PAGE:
Cover: a drawing of a lady coming down the stairs ; a photo inset of Bonnie Thornton; Publisher: Feist and Frankenthaler (New York)
Subject Headings (Library of Congress)
Songs -- United States -- 19th Century; Popular Music -- United States
Sheldon Harris Collection (MUM00682), Archives and Special Collections, University of Mississippi Libraries
We can all look back with laughter now, in this inventive age, To the days when our forefathers, rode the old-time four horse stage; They had no cable system then, no deadly trolley car, But ev'rything is diff'rent now, no matter where you are. With any part of this big town, its easy to connect, Just put up your nickel fare, but if you can't go there direct,
You'll have to transfer, transfer up or down, Transfer to the East side or the West side of the town; And when you transfer, be careful as you can, And see that you don't transfer back to the place where you began. You'll have to transfer, transfer up or down, Transfer to the East side or the West side of the town; And when you transfer, be careful as you can, And see that you don't transfer back to the place where you began.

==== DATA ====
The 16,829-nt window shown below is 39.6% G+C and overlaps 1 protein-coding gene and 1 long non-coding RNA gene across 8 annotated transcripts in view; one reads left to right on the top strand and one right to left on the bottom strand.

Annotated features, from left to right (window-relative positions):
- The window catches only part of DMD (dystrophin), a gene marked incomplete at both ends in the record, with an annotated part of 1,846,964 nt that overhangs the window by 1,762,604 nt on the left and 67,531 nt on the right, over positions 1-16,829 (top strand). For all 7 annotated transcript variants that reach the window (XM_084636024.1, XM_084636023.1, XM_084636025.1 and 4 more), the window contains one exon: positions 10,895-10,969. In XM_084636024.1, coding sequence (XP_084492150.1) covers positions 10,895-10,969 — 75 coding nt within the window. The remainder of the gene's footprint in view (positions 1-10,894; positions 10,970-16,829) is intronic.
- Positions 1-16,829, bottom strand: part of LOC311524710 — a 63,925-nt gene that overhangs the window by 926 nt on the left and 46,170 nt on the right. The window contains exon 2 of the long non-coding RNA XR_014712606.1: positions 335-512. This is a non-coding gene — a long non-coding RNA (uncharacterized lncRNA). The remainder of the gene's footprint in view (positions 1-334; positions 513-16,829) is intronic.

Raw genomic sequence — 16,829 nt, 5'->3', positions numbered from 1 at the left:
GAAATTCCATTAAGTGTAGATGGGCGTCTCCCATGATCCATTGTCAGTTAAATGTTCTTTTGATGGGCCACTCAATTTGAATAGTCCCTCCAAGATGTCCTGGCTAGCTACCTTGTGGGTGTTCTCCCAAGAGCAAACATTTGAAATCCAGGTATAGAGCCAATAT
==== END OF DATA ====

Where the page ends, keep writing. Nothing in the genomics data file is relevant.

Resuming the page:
On a trolley car, a maiden jumped, to take a quiet ride; The car was full of seats but ev'ry one was occupied, She tried to look her prettiest, put on her sweetest smile, But it didn't work a little bit, she stood for sev'ral miles; At last she found a vacant place, and sank down with a sigh, In just a minute more she heard the conductor loudly cry,
The conductor lost his place but got a better job at that, As a janitor he landed, in a dead swell uptown flat; The family on the second floor, were getting slightly gay, So the janitor was ordered to make them move away; His head was full of railroad talk, he couldn't get it out, So he hammered on the tenant's door and then began to shout,
The derogatory terms, images, and ideas that appear in some of this sheet music are not condoned by the University of Mississippi. They do represent the attitudes of a number of Americans at the times the songs were published. As such, it is hoped that the sheet music in this collection can aid students of music, history, and other disciplines to better understand popular American music and racial stereotypes from the 19th- and early 20th-centuries.